Look for Black Skimmers on open sandy beaches, on gravel or shell bars with sparse vegetation, or on mats of sea wrack (tide-stranded debris) in saltmarsh. Skimmers are occasionally seen at inland lakes such as the Salton Sea of California. Much of this species' original beach habitat has been developed as houses and attractions for beachgoers. Particularly in the southeastern U.S., artificial islands made from dredge spoils are an important nesting habitat for this and other species.Back to top
Feeds on small fish up to about 5 inches in length, including herring, killifish, mullet, and pipefish. Also may consume small crustaceans. Black Skimmers may travel 5 miles from their breeding colony in search of food.Back to top
Black Skimmers are colonial seabirds that nest in groups, often with other species such as Laughing Gulls and Common, Least, or Gull-billed Terns. Look for colonies on beaches, gravel or shell bars, dredge deposition islands, saltmarshes, and rooftops.
Mates take turns scraping, using an exaggerated posture (with the neck, head, bill, and tail raised) kicking sand behind them with alternating foot strokes. They then rotate in their scrape to create a saucer-shaped depression, similar to resting scrapes used throughout the year. The depression takes only a few minutes to create, but the process of nesting may involve several scrapes. Males do more scraping and make larger scrapes than females. The average scrape is 10 inches in diameter and 1 inch deep.
|Egg Length:||0.6-0.8 in (1.6-2 cm)|
|Egg Width:||0.5-0.6 in (1.2-1.5 cm)|
|Incubation Period:||21-25 days|
|Nestling Period:||28-30 days|
|Egg Description:||Pale cream, white, greenish, or pinkish spotted with dark brown to black.|
|Condition at Hatching:||Almost helpless, covered in tan down. Chicks can soon stand and move around, but parents must feed them for 3-4 weeks after hatching|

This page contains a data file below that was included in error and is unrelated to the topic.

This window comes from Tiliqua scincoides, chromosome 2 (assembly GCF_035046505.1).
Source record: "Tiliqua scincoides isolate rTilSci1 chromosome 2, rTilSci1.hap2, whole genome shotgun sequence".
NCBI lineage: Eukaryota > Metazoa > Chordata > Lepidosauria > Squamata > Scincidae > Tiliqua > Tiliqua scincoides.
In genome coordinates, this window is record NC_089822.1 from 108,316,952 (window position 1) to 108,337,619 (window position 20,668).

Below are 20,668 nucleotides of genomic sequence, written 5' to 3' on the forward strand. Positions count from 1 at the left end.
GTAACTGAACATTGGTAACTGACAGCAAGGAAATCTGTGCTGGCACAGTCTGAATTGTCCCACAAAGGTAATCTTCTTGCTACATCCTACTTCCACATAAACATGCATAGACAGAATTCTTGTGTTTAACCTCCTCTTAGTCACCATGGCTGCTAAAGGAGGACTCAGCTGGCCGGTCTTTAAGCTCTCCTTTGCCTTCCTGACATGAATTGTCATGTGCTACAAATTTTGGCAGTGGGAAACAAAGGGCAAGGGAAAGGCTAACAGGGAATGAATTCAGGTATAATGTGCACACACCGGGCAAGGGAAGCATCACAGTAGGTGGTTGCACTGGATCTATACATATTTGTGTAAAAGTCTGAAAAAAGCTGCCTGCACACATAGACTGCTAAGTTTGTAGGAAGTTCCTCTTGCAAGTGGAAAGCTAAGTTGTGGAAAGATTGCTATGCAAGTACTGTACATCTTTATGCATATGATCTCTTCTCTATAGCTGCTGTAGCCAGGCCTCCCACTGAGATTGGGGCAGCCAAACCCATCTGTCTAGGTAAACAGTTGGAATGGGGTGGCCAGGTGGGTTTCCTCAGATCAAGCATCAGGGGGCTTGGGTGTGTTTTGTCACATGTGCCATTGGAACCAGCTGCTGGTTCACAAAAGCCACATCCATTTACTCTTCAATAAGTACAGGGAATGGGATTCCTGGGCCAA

The Black Skimmer has one of the most unusual foraging styles of any North American bird. A feeding skimmer flies low over the water with its bill open and its lower mandible slicing the surface. When the mandible touches a fish, the upper bill (maxilla) snaps down instantly to catch it. Skimmers are highly social birds, nesting in colonies and forming large flocks outside the breeding season. Large, successful colonies usually occupy the same site from year to year, while small or failed colonies usually relocate.Back to top
Black Skimmers are not federally protected, but they are on several state lists, ranging from endangered in New Jersey to special concern in North Carolina and Florida. The North American Breeding Bird Survey estimates that populations significantly declined between 1966 and 2015. The species rates a 13 out of 20 on the Continental Concern Score, and is not on the 2016 State of North America's Birds' Watch List. The North American waterbird Conservation Plan estimates a North American population of 65,000-70,000 breeding birds, and list them as a Species of High Concern. The main threat to skimmers in modern times is development or other loss of their beach-nesting habitat, since they nest on exactly the kinds of beaches that people like to vacation on. In addition to habitat loss, skimmer nests can be destroyed by roaming dogs and by vehicles that are allowed to drive on beaches. In the nineteenth century, a major cause of Black Skimmer declines was from hunting and the collecting of eggs. Egging used to be a commercial activity, and people reported colony sizes in terms of the number of bushels of eggs they would produce. Because Black Skimmers nest very close to the water's edge and feed from the water surface, they were among the species of greatest concern during the 2010 BP oil spill. By the end of that year, 263 Black Skimmers had been collected during the oil spill response. Back to top
Gochfeld, Michael and Joanna Burger. 1994. Black Skimmer (Rynchops niger), version 2.0. In The Birds of North America (P. G. Rodewald, editor). Cornell Lab of Ornithology, Ithaca, New York, USA.
Kushlan, J. A., M. J. Steinkamp, K. C. Parsons, J. Capp, M. A. Cruz, M. Coulter, I. Davidson, L. Dickson, N. Edelson, R. Elliott, R. M. Erwin, S. Hatch, S. Kress, R. Milko, S. Miller, K. Mills, R. Paul, R. Phillips, J. E. Saliva, W. Sydeman, J. Trapp, J. Wheeler and K. Wohl (2002). Waterbird conservation for the Americas: The North American waterbird conservation plan, version 1. Washington, DC, USA.
Lutmerding, J. A. and A. S. Love. Longevity records of North American birds. Version 2015.2. Patuxent Wildlife Research Center, Bird Banding Laboratory 2015.
Sauer, J. R., D. K. Niven, J. E. Hines, D. J. Ziolkowski, Jr., K. L. Pardieck, J. E. Fallon, and W. A. Link (2017). The North American Breeding Bird Survey, Results and Analysis 1966–2015. Version 2.07.2017. USGS Patuxent Wildlife Research Center, Laurel, MD, USA.
Sibley, D. A. (2014). The Sibley guide to birds, second edition. Alfred A. Knopf, New York, USA.